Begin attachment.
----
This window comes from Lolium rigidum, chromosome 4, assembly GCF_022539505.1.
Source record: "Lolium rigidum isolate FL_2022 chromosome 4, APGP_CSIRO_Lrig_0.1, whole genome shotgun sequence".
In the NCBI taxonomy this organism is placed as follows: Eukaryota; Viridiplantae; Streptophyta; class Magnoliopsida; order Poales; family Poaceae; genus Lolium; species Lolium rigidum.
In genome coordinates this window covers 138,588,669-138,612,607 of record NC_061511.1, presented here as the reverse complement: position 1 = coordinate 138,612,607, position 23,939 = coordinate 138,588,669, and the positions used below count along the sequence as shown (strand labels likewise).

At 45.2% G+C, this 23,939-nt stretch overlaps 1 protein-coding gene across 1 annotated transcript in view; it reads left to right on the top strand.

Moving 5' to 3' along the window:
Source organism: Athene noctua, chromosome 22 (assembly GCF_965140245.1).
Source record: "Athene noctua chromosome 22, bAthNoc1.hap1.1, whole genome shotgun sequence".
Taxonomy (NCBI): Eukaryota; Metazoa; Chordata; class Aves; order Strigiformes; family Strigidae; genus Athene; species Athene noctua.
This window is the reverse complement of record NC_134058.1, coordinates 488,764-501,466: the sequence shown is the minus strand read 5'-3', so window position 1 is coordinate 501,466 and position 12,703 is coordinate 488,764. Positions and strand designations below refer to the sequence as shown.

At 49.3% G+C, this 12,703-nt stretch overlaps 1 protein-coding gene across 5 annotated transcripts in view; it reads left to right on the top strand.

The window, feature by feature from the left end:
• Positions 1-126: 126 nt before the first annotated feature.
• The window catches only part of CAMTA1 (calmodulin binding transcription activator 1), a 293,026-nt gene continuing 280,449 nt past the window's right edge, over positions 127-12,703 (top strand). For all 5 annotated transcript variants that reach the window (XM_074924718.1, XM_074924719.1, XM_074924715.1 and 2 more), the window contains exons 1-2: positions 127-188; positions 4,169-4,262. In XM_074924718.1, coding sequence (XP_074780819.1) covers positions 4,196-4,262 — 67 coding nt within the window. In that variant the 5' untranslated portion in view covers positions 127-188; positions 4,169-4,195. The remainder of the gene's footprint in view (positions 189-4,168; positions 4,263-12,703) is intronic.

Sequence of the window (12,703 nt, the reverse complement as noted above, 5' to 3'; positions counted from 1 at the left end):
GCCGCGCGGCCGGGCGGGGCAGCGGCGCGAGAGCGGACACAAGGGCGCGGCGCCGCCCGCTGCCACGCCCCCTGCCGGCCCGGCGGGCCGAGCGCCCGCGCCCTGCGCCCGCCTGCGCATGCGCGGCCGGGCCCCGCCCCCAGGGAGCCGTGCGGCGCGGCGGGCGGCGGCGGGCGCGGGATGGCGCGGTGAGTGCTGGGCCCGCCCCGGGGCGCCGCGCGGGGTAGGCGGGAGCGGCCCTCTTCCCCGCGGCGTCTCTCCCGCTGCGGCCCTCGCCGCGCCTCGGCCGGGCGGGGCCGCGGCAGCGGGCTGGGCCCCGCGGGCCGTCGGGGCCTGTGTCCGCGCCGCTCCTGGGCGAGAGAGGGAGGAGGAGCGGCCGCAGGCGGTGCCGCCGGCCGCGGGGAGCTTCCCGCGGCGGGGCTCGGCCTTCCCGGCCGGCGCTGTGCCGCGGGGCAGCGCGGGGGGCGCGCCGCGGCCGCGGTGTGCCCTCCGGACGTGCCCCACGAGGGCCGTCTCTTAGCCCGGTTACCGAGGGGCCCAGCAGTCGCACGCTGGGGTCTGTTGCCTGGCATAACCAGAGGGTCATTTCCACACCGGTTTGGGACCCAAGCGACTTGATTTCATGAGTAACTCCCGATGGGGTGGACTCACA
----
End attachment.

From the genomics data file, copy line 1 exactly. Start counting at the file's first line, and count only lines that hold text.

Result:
This window comes from Lolium rigidum, chromosome 4, assembly GCF_022539505.1.